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U.S. digs in to rescue Chilean miners
American expertise, equipment pivotal in efforts
Question of the Day
Having survived 69 days underground, the last of the 33 miners trapped in a Chilean mine emerged from the bowels of the earth late Wednesday and were reunited with loved ones, capping a grueling, dramatic rescue made possible by a generous supply of U.S. equipment, manpower and ingenuity.
One by one, the miners were hoisted to the surface in an operation that began late Tuesday and transfixed the world.
More than two months after being trapped in the collapsed mine, including more than two weeks during which they were feared dead, the men emerged to hugs, tears and cheers from Chileans.
“Welcome to life,” Chilean President Sebastian Pinera told Victor Segovia, the 15th miner out, according to the Associated Press.
Two Coloradans who had been drilling water wells for U.S. troops in Afghanistan and a team of NASA doctors and engineers whose experience with astronauts leaving the pull of gravity played crucial roles in ensuring the rescue.
Jeff Hart and Matt Staffel were instructed by their employer, Layne Christensen Co. of Mission Woods, Kan., to drop what they were doing in Afghanistan and head to Chile for a rescue mission. The drillers worked for 33 days straight before they were able to bore down to the trapped men on Saturday.
The first miner out was Florencio Avalos, who emerged from the cramped escape capsule appropriately dubbed Phoenix and hugged his sobbing 7-year-old son, his wife and the Chilean president.
“This rescue operation has been so marvelous, so clean, so emotional that there was no reason not to allow the eyes of the world — which have been watching this operation so closely — to see it,” Mr. Pinera said at a news conference after Mr. Avalos was brought to the surface.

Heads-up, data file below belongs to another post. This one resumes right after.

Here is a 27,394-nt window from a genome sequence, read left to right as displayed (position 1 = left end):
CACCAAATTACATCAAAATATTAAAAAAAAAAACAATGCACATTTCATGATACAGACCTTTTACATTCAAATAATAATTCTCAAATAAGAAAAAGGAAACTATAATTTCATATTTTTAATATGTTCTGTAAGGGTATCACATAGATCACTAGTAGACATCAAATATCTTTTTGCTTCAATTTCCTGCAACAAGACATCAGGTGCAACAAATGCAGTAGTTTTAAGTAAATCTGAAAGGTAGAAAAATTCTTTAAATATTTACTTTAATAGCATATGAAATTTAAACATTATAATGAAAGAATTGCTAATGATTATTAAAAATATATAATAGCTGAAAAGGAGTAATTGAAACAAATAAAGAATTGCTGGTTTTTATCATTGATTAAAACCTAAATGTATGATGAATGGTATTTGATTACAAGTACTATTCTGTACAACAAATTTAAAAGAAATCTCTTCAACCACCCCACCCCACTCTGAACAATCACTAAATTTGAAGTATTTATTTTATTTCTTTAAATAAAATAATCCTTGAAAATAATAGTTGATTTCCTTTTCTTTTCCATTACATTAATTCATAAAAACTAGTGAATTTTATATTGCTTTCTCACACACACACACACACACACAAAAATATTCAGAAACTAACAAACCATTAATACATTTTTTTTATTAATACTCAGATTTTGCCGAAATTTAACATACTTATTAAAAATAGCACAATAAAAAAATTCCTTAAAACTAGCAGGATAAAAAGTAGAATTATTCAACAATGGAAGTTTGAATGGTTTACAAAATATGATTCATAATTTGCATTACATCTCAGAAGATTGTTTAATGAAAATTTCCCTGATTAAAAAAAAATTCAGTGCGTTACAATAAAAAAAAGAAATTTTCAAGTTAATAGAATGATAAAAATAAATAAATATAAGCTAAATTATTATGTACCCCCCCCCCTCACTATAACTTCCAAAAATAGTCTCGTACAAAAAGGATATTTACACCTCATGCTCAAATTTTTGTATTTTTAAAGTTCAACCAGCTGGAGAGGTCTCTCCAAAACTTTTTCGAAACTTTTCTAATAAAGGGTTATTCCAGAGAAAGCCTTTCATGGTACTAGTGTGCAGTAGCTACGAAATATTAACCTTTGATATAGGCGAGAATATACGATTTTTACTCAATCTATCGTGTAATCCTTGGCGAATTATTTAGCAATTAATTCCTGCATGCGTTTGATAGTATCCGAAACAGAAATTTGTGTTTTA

Carlos Mamani, the only Bolivian among the miners, was visited in the hospital by Mr. Pinera and Bolivian President Evo Morales.
The miners were monitored by video on their ride up to freedom in the cramped capsule. They wore dark glasses to protect their eyes from the unfamiliar sunlight and sweaters to ward off the cold.
The men wore oxygen masks, and their vital signs were closely monitored. They were fed a high-calorie liquid diet donated by NASA that is designed to prevent nausea as the capsule traveled up through the curvy escape hole.
The men became trapped when the San Jose copper and gold mine near the northern town of Copiapo, Chile, collapsed on Aug. 5.
Layne’s Latin American affiliate, Geotec Boyles Bros., brought in a Schramm T130 tophead drill about two weeks after the mine collapsed. The drill bits were made by Center Rock Inc. of Berlin, Pa.
“Their mission was to drill a hole. These two have tons of experience … they are the best drillers in the world,” said a woman familiar with the rescue operation, who spoke on the condition of anonymity because she was not authorized to speak with the media.
“Jeff [Hart] described the drilling as the hardest thing he had to do,” she added.
© Copyright 2013 The Washington Times, LLC. Click here for reprint permission.
About the Author
Ashish Kumar Sen is a reporter covering foreign policy and international developments for The Washington Times.
Prior to joining The Times, Mr. Sen worked for publications in Asia and the Middle East. His work has appeared in a number of publications and online news sites including the British Broadcasting Corp., Asia Times Online and Outlook magazine.
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